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The Story of Ironclad National Park

In January of 2018, we signed a lease at 1805 East Grace Street to convert the old firehouse (built in 1884) to our flagship café.  Throughout our first four years in operation, we lamented the state of the empty lot beside us on the corner of 18th and Grace Streets.  Terribly overgrown trees, weeds, a constant pile of trash and hazardous waste, and abuse by dog owners in the neighborhood with unhealthy amounts of dog poop were ever-present. 

We took it upon ourselves to care for this lot even though we didn't own the lot.  We were getting no use and no benefit from it -- this was done purely because we want to be good members of the community.  Not having an unsafe eyesore directly adjacent to our cafe was the bonus.

Midway through 2021, a "for sale" sign appeared on the lot.  We contacted our landlord telling him our idea for the lot -- namely, creating a lush urban oasis for use by our customers.  He loved the idea and put in an offer on the property.  Once the offer was accepted and the deal was closed, and we got to work planning out what we wanted to do with the space to achieve our vision.

As we discussed the concept and the plans with our cafe staff, one of our baristas mentioned the Home Grown National Park initiative.  The idea behind this movement is to encourage more businesses and individuals to create spaces with native plants, thereby regenerating biodiversity and ecosystem function.  We've already seen bees, butterflies, and other important insects enjoying their new habitat -- and the options for these tiny wildlife in terms of native landscapes within the city limits of Richmond are few and far between.  We expect ironclad National Park to be bustling with diminutive wildlife more and more as our native plants grow to maturity.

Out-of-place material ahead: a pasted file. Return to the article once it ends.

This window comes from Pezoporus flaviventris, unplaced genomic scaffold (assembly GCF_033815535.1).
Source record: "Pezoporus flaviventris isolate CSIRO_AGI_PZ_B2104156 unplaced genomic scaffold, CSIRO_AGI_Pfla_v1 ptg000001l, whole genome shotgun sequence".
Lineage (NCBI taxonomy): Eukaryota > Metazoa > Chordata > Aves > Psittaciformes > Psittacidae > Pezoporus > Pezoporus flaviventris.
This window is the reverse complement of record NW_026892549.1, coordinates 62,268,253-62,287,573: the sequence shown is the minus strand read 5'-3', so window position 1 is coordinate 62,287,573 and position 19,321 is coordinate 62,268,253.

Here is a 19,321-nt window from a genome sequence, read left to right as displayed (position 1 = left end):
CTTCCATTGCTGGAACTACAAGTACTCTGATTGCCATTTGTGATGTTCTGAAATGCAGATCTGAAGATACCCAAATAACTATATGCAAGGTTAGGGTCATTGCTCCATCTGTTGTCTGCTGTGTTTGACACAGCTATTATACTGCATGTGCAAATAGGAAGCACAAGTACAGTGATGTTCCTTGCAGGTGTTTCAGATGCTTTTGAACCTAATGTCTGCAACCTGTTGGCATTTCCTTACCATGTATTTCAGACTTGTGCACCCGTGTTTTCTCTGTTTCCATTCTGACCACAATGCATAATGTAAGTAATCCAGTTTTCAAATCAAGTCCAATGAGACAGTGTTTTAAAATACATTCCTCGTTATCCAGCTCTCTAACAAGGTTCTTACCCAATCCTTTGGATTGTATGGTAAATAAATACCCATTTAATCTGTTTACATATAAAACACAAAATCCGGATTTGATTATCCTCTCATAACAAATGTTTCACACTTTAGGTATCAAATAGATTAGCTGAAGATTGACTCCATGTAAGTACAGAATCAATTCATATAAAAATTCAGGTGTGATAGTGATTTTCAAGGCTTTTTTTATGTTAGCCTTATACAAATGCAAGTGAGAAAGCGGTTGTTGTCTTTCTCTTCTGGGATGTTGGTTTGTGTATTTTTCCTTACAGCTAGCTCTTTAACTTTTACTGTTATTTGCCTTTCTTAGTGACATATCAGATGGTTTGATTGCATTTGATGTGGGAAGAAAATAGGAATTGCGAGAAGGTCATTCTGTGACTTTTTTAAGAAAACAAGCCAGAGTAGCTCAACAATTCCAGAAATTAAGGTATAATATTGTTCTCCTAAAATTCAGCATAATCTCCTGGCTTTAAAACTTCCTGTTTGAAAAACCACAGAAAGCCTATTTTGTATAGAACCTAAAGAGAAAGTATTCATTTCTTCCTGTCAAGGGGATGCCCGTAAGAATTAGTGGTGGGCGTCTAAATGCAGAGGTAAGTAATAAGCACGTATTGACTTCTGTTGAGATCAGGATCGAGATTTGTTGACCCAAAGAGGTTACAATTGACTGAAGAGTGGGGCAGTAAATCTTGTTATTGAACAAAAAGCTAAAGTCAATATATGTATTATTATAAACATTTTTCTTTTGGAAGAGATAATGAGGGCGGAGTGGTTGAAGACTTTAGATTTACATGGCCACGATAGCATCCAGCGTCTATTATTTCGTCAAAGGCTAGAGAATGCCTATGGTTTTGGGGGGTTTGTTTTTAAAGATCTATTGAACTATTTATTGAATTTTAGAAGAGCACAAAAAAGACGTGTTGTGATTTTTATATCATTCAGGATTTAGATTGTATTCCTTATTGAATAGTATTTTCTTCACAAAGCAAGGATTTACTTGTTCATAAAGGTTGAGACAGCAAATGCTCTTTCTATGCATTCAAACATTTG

Work began in earnest during the first quarter of 2022.  The process included:

  1. Cleaning up the lot of all trash and animal feces (which we had been doing for several years, but it was time to do it for the first time as legal occupants and caretakers)
  2. Removing three of the six existing crepe myrtle trees and aggressively trimming the remaining three trees to a healthier shape
  3. Employing masons to create an archway in the old brick wall between our side courtyard and the new park
  4. Creating a custom made iron gate made for the archway
  5. Installing a 4.5-foot aluminum picket fence for security around the perimeter of the park
  6. Mounting floodlights for added nighttime security
  7. Pouring a gently winding stamped concrete footpath from the new archway to the far end of the park  
  8. Removing the extensive spray paint tagging on both brick walls to restore their original appearance (this was difficult work)
  9. Planning, designing, and executing a landscape of exclusively native plants with the help of our local friends at Davis Natives — more than 130 plants comprised of more than 30 different native species
  10. Installing benches in the newly established seating areas throughout the park
  11. Placing custom plant name markers beside each different species of native plant in the park

There's nothing else in Richmond quite like Ironclad National Park, and we are proud of what we have created.  Below are two brief photo slideshows -- one showing the "before" images, and one the "afters."




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